A number of new robotic innovations and technology are being introduced across pineapple farms across the Sunshine Coast.
At the recent Australian Pineapple Field Days, hosted by Growcom, members from across the industry were given a number of demonstrations, including LYRO Robotics Pineapple Top Sorting Solution.
"I have been told by growers that this is one of the most unpleasant jobs in the pineapple process - the act of sorting pineapple tops into small, medium and large," General Manager Mark Adams said. "It is going at around 1,000 picks per hour, which is equivalent to what a human can, but the robot can do it all day as long as there are plant materials being presented to it, it will keep going. We plan to get much faster as we get more data and get the computer vision more efficient. There are a lot of different cameras involved for taking pictures of each pineapple top that goes through so it can size it and do the sortation that way. It is getting sorted on size not weight. So, you will see it stop over a camera after it has been picked up, then it will assess the whole top such as leaf matter and everything."
The Brisbane-based company's aim is to develop robotic systems that help phase out repetitive, labour-intensive tasks in the fresh produce supply chain. LYRO designs, develops, and deploys next-gen robots all across Australia, which have been working thousands of hours and packing tens of thousands of fresh produce items to alleviate labour pool constraints across the food supply chain.
"What you can see is the culmination of a lot of research and development," Mr Adams said. "We are specifically focused on the agriculture sector and have other applications for packing as well. As well as the picking and sorting function and we can also pack things like sweet potatoes and zucchinis as well."
Another stop on the farm tours for delegates was Pine Co. where Faruk Buzaki demonstrated his two machines, which he built and constructed himself with no external assistance or funding. One was a Pineapple Plant Material Collector, which is around 60 per cent finished, he notes that both of his machines are currently prototypes and have yet to be fully tested in the field.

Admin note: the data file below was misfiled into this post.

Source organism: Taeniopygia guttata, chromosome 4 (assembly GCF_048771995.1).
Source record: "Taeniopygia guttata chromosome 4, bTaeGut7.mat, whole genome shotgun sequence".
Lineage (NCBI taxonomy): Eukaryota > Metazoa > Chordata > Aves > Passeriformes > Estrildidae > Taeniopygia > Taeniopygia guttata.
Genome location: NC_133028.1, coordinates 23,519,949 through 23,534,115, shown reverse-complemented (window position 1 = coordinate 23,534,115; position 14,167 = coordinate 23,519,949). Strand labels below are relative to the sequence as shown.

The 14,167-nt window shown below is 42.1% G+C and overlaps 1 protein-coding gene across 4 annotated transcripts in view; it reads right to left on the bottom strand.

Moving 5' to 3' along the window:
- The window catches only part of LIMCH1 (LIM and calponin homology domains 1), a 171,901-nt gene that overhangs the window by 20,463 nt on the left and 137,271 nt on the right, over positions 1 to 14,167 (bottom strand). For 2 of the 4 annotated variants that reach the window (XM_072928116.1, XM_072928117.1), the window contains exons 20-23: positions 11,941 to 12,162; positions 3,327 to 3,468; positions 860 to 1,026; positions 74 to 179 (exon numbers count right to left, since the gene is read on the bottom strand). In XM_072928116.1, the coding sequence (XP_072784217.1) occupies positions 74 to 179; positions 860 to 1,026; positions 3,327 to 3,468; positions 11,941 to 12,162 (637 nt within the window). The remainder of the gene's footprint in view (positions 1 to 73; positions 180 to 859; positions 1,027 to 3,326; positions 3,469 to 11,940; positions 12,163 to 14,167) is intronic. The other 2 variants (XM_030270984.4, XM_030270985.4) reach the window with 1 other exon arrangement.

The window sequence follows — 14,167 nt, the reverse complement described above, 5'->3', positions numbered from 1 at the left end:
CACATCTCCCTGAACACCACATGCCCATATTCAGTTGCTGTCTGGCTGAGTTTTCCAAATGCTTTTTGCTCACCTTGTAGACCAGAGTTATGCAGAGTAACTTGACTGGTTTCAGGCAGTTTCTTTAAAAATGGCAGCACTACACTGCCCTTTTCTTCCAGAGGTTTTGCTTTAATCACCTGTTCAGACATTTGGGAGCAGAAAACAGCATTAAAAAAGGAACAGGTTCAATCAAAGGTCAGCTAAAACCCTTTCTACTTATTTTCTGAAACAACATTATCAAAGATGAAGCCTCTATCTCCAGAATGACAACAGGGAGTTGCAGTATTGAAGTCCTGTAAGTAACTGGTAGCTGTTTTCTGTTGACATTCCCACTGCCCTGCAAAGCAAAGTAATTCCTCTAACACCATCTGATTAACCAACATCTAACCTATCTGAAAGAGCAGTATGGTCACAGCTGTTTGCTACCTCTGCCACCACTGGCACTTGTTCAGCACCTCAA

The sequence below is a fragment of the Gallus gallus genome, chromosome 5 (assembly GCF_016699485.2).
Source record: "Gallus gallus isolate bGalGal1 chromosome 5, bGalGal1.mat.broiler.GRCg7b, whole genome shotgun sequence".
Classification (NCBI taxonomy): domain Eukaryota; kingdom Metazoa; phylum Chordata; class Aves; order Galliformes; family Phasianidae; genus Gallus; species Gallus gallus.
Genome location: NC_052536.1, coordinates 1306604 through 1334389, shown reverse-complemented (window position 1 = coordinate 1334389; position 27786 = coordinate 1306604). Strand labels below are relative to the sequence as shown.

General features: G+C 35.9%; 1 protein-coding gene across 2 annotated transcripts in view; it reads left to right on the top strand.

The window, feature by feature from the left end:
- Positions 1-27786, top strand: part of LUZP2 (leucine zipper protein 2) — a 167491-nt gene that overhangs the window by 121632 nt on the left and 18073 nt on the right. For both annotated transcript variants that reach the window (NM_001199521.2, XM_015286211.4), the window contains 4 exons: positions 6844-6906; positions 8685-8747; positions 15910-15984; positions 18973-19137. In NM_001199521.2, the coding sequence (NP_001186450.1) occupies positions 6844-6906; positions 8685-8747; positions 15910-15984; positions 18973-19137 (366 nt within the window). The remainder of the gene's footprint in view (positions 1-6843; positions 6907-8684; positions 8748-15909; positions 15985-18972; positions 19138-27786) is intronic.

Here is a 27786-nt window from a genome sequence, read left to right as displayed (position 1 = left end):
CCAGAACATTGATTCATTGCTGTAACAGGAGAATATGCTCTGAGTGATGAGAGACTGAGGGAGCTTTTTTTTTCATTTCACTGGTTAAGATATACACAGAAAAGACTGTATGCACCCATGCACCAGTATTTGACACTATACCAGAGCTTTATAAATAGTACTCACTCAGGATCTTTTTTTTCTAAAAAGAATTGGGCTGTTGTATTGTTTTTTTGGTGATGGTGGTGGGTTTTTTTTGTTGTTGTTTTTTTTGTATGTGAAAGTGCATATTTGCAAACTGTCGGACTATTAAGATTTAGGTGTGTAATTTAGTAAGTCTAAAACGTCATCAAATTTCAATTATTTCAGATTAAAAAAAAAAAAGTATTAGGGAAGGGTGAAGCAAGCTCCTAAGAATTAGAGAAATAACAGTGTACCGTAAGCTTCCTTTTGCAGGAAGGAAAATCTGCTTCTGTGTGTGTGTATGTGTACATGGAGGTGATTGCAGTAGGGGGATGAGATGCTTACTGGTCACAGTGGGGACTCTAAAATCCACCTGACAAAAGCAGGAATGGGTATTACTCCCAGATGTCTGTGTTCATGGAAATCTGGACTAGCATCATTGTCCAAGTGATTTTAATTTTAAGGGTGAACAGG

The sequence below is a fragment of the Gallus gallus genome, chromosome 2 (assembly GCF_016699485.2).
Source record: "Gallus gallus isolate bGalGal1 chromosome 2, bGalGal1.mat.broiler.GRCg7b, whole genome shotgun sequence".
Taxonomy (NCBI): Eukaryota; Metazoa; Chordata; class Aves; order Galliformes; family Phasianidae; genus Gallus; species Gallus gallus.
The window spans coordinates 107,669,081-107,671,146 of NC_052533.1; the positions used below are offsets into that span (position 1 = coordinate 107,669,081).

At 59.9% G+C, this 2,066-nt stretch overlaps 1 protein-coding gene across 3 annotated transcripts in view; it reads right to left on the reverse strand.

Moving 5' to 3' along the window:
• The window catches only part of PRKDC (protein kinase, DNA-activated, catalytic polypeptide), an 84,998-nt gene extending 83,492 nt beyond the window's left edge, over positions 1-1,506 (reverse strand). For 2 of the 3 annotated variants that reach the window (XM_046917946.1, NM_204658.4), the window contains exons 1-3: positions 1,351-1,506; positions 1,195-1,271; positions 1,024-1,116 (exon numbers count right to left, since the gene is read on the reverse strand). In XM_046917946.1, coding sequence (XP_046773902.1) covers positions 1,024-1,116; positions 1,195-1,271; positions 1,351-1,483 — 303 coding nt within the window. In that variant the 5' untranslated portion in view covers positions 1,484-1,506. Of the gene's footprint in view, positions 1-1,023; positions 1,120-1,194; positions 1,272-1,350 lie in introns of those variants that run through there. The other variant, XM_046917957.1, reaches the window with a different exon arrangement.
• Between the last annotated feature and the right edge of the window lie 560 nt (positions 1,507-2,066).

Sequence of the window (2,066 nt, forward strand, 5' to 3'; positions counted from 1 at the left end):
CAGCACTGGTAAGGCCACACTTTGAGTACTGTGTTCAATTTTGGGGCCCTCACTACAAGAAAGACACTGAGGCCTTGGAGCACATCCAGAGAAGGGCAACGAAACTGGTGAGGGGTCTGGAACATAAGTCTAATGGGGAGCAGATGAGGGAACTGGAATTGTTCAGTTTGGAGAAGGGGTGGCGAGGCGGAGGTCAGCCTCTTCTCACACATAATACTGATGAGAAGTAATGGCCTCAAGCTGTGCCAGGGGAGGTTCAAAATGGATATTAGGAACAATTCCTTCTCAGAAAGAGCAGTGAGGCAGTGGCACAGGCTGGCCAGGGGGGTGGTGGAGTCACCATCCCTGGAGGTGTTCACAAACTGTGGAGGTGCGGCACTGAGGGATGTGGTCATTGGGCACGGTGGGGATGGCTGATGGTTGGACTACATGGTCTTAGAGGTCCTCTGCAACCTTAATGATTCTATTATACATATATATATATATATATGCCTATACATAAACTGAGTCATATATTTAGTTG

"I wanted to make some machines to make our lives easier, and make it as mechanised as possible," he said. "What happens is there is going to be a floor at the back where you stand, and the conveyor is going to go out the side, like a sugar cane harvester, and the tops go straight out into a bin. Once I put all of the rubber on, it will pick up around 98 per cent of the material. I am hoping by winter next year that it will be spot on."
Pine Co. is a family-run farm located in the Glasshouse Mountains, north of Brisbane, where it grows the original Hawaiian variety of pineapples until they are a golden yellow so consumers have the "true original sweet" pineapple taste like back in the 1960s. Mr Buzaki's wife Catherine took over the farm after her father John Winterhoff who started the operations back in 1962, and he is still on the farm. Around 90 per cent of the fruit goes to Golden Circle, with around 10 per cent going to the fresh market.
The second invention that Mr Buzaki came up with was a crop divider, which he explains is about 99 per cent finished.
"This bit of gear that he has got is primarily a chassis that has the capability of an in-field operation, where you can strap on anything that you really want," Growcom's Tim Wolens told delegates. "From having someone there picking natural fruit to inter-row spraying, which is becoming more and more popular and common in the industry. It's basically a platform that you can attach anything you want to it, and is a pretty simple application. I actually saw this machine run through a crop even without the cutter and it went through with very minimal disturbance. So if you look at that and the fruit size, that's quite amazing. Ultimately, these little bits of gear are just concepts that we have the ability to utilise, as it opens up opportunities for us to do a bit more management than what we do now."